The Phil changing its name to Artis — Naples to reflect wider scope

Kathleen van Bergen, chief executive officer and president of Artis-Naples, took over for Myra Janco Daniels as head of the philharmonic on Sept. 1, 2011. Van Bergen announced that the former Naples Philharmonic Center for the Arts would be re-named in April 2013.

Photo by Daily News Staff

Kathleen van Bergen, chief executive officer and president of Artis-Naples, took over for Myra Janco Daniels as head of the philharmonic on Sept. 1, 2011. Van Bergen announced that the former Naples Philharmonic Center for the Arts would be re-named in April 2013.

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Artis—Naples

5833 Pelican Bay Boulevard, Naples, FL

Say farewell to the Phil. Say hello to Artis — Naples.

The prominent arts complex at 5833 Pelican Bay Boulevard in Naples is changing its name on the eve of its 25th birthday to reflect a commitment to the wider variety of the arts it offers.

In announcing the change to a meeting of invited series ticket holders and patrons, CEO and President Kathleen van Bergen demonstrated her point with a video of impromptu public interviews. Nearly every person interviewed identified the Phil with its orchestra.

Van Bergen did emphasize the organization’s commitment to strong classical music by announcing its hiring of Andrey Boreyko as the new music director at the same meeting. But with the arrival of Frank Verpoorten as museum director last fall, and with the increasing scheduling of lectures and classes and collaborative community projects, the organization needed to better reflect its breadth of arts offerings, she said.

“The definition of Artis is a collective of the arts in Naples,” she explained in an interview after the announcement. “The name philharmonic center for the arts focuses one portion of what we really are.”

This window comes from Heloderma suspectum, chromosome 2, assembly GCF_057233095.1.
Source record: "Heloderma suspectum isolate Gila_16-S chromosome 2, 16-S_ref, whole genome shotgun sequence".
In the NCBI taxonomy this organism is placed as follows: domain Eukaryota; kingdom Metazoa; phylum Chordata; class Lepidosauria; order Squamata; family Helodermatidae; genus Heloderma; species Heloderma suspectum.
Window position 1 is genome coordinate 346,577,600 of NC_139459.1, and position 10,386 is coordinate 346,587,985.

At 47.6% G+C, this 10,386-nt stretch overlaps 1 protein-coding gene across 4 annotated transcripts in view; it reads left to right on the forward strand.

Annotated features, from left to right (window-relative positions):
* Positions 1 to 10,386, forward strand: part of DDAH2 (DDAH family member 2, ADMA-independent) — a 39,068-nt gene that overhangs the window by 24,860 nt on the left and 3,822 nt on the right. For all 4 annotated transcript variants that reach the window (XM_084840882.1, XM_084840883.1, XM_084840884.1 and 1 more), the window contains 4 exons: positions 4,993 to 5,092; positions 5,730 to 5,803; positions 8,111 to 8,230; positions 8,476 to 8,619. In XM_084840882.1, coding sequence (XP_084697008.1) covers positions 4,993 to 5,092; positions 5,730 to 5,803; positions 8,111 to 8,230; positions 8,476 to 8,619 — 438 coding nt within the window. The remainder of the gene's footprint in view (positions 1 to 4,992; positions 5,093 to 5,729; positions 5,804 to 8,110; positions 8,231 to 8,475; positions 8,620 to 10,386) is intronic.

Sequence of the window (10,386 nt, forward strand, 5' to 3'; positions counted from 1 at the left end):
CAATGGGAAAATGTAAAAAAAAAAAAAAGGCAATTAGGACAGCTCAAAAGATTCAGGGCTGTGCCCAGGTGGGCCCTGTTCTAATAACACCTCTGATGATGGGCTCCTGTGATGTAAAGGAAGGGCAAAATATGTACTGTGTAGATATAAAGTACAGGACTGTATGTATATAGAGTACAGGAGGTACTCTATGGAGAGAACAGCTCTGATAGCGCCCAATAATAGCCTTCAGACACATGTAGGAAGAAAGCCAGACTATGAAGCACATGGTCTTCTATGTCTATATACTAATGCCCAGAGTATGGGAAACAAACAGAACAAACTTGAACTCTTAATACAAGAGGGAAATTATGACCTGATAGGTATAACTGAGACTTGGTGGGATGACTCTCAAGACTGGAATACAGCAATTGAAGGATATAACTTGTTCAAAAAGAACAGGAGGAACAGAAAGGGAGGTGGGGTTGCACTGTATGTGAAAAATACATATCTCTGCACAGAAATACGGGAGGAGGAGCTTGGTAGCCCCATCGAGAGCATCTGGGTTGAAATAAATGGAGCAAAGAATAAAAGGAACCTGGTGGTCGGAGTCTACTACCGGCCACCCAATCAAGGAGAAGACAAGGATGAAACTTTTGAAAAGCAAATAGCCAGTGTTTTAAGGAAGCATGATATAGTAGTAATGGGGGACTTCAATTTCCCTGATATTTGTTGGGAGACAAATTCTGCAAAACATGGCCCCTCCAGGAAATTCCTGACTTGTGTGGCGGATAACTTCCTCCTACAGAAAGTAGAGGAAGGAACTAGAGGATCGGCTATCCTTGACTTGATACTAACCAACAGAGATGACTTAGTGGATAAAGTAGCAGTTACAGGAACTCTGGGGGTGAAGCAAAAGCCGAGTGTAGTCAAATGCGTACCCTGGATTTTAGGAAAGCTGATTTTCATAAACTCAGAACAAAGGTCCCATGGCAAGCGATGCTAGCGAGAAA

In fact, she said, one of the advantages of Boreyko’s resume was that he is music director of an orchestra, the Orchestre National de Belgique, that is connected with a fine arts center, the Bozar, in Brussels.

The renaming process involved “hundreds of names” suggested and consultation with an outside company. Several months ago, the board voted among the top four, and administrative staff, musicians and the board have been getting quietly comfortable with it.

She also recognized that changing the iconic name would be a difficult transition, and even had to respond to an audience member’s question: “Can we still call it the Phil?”

“Please try to embrace Artis — Naples,” she said, “but affectionately, call it the Phil.”

Some international patrons may have different problems with it. Artis is the name of the oldest zoo in the Netherlands. It is also the name of an organization promoting contemporary art from Israel.

However, web commerce will still accept “the Phil” as a name, redirecting people to its new site. Renamed websites and email are undergoing a transformation that is expected to be completed by July.

Other Artis — Naples plans for its 25th anniversary include an expanded partnership with Opera Naples. One grand opera, “The Barber of Seville,” and one chamber opera, Gian Carlo Menotti’s “The Medium,” planned for the coming season.

Verpoorten also outlined plans for a major museum project — a sculpture to be created on site during the celebration year — and a wide-ranging exhibition, “Rediscovering Egypt.”

In the meantime, patrons trying to acclimate themselves to Artis — Naples might take the suggestion of James Dallas, principal percussionist for the Naples Philharmonic Orchestra and one of its original members, who welcomed the title with his own definition of it: “Art is Naples.”

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